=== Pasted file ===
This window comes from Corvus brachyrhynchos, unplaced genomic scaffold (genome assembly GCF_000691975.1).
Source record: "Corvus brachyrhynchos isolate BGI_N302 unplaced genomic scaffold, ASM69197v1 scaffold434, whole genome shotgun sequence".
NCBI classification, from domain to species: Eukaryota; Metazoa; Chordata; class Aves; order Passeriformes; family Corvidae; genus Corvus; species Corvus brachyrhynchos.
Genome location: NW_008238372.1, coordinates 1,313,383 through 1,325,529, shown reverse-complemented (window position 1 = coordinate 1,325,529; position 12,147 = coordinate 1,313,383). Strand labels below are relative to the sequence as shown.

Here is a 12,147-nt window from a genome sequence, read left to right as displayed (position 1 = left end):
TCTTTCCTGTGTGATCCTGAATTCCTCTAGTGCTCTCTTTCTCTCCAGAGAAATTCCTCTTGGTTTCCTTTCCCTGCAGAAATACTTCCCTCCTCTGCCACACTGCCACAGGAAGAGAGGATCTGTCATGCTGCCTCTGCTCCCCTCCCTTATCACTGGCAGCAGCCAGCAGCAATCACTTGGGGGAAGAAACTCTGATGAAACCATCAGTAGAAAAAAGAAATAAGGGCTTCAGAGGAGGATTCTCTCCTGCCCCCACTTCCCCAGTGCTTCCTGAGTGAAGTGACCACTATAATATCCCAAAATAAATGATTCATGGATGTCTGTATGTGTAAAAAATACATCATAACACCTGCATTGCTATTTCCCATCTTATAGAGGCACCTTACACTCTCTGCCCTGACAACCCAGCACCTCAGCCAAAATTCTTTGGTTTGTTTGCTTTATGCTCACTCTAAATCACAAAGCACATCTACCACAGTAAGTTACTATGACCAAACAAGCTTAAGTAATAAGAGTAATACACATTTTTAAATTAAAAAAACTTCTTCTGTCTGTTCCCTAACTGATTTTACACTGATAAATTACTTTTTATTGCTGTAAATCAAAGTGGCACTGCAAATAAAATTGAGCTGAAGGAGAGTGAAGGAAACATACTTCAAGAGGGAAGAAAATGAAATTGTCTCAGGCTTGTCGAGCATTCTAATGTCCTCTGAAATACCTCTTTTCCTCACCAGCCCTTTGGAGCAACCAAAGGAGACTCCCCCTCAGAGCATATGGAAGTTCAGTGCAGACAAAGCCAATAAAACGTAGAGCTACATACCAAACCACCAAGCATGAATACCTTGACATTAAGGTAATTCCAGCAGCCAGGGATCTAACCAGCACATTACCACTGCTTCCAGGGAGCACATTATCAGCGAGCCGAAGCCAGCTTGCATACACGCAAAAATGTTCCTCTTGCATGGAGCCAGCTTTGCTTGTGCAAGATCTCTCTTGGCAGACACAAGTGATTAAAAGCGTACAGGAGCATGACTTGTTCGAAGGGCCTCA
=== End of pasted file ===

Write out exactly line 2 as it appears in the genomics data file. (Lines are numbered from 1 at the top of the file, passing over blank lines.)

Source record: "Corvus brachyrhynchos isolate BGI_N302 unplaced genomic scaffold, ASM69197v1 scaffold434, whole genome shotgun sequence".